Posts Tagged ‘Risk Reduction’

Most Published Research Findings Are False

October 5, 2014

The title is part of the title of the epidemiologist Ioannidis’s landmark article “Why Most Published Research Findings are False” (PLOS Medicine, 2, 3124. Doi:101371/journal pmed, 0020124, 2005). Subsequent research has confirmed his conclusion. Many articles followed (see the AAA Tranche of Subprime Science (Gelman and Laken, 2014). The problem hit the popular press with the October 19th cover of the Economist broadcasting HOW SCIENCE GOES GOES WRONG.

Given the ramifications of this conclusion it is remarkable that this problem has not received much wider attention. So the healthymemory blog is standing up to do its part. The reasons for science going wrong are technical, dealing with the misuse of statistical methodology, as well as economic and political. The Economist does a fairly good job in explaining the problem for the layperson. This blog post will provide some examples and try to offer some advice.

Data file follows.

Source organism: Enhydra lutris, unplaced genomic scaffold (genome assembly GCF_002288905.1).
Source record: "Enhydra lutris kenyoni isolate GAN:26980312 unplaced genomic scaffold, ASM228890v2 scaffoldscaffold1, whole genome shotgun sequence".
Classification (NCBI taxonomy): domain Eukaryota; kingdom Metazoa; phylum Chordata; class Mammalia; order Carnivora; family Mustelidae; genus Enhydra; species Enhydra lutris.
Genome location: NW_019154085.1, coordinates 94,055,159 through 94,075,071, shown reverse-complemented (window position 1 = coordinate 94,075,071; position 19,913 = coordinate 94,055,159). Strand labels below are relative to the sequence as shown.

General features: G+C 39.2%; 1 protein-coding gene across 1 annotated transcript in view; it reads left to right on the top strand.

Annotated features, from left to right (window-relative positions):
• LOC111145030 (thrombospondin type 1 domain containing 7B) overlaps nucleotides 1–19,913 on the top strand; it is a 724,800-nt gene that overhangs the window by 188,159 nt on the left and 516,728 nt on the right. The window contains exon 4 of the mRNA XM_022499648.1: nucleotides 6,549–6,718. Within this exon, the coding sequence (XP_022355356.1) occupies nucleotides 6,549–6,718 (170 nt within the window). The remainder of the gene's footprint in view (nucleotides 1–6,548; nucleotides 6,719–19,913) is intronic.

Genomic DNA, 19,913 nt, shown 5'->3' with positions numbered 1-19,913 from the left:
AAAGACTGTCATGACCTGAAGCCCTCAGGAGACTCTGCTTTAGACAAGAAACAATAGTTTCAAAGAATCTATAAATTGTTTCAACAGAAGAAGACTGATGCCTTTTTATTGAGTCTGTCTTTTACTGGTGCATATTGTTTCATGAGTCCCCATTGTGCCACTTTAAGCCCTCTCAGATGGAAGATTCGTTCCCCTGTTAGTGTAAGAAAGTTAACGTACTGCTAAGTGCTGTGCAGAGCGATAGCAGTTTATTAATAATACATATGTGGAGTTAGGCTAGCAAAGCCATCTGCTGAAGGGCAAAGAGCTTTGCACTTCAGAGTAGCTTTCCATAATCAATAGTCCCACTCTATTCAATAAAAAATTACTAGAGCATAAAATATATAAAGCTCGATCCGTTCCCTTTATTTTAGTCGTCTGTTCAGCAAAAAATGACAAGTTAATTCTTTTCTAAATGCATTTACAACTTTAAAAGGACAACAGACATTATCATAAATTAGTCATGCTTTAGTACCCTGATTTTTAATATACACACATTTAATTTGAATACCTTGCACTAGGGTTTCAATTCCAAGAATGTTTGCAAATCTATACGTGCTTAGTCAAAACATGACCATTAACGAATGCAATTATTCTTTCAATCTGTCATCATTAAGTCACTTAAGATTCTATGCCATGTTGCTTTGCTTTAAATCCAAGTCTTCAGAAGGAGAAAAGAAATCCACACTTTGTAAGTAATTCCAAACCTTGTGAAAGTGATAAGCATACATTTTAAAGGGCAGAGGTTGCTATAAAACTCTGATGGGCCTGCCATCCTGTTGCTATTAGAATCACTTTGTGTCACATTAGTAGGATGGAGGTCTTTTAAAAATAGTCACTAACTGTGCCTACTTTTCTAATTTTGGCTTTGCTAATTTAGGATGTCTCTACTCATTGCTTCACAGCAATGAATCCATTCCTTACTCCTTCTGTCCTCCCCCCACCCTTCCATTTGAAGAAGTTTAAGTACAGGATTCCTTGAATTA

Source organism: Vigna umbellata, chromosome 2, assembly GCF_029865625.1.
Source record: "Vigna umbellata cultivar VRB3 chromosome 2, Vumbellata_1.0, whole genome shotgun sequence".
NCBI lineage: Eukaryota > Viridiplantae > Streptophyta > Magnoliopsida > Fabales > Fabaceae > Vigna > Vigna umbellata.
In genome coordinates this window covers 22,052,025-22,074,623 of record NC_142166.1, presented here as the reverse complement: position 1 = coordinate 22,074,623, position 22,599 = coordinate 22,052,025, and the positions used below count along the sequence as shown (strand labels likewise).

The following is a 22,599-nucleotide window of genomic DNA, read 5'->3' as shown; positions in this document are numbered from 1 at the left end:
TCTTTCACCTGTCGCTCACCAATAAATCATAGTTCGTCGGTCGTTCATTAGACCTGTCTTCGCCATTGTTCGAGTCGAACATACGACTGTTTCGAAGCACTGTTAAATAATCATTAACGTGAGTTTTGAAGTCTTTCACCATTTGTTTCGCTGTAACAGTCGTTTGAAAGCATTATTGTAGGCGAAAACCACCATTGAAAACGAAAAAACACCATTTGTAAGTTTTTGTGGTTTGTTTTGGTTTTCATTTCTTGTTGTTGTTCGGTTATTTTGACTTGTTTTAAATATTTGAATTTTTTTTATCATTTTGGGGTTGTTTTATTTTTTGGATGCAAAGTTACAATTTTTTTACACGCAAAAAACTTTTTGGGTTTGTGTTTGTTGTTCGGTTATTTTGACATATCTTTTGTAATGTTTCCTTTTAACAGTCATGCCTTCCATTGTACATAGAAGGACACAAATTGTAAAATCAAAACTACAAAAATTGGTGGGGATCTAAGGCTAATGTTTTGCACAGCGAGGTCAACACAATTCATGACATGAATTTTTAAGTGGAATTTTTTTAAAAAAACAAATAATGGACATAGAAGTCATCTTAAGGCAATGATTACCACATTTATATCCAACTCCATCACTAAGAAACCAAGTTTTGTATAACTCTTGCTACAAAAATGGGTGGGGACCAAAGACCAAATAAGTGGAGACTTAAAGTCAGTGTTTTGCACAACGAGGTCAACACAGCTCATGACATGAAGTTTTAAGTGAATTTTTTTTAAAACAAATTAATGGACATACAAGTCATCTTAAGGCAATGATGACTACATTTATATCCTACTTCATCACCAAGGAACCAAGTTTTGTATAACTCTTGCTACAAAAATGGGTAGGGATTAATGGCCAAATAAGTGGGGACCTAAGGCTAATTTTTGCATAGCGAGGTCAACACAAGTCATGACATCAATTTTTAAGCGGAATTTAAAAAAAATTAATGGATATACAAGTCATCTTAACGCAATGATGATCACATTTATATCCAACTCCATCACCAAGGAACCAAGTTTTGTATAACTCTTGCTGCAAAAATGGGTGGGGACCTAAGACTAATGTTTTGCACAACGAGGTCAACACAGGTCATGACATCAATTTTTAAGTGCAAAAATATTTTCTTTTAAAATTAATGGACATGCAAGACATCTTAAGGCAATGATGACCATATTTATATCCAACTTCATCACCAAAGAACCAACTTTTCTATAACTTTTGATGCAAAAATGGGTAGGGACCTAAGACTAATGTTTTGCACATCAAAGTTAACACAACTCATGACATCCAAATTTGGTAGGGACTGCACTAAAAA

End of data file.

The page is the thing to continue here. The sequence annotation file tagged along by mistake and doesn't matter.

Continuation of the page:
As Ioannidis’s is an epidemiologist his critique centered on the medical literature although the ramifications of his article extend far beyond epidemiology. Most importantly the findings deal with our medical care. Readers should be somewhat aware of this as to the frequent contradictory findings regarding what is good or bad for us. Let us begin with the example of medical screening. The 5-year survival rate is one type of information that is given to promote the benefits of screening. This rate is defined as the ratio of the number of patients diagnosed with cancer still alive five years after the diagnosis divided by the number of patients diagnosed with cancer. So this rate is defined by a cancer diagnosis and leads to the conclusion that screening is saving lives. If lives are indeed being saved should it not be seen in mortality rates? A mortality rate is not defined by a cancer diagnosis. The formula for the annual mortality rate is the ratio of the number of people who die from cancer in one year divided by the total number of people in the group. It is not clear what is going on here, but if screening were indeed saving lives then it should be reflected in the mortality rate. When regarded in this light, the 5-year survival rate is a bit like a self-licking ice cream cone. Some ways of presenting the benefits of treatment are much more impressive than others. To learn more about this see the healthymemory blog posts “Interpreting Medical Statistics: Risk Reduction”, and “Health Statistics.”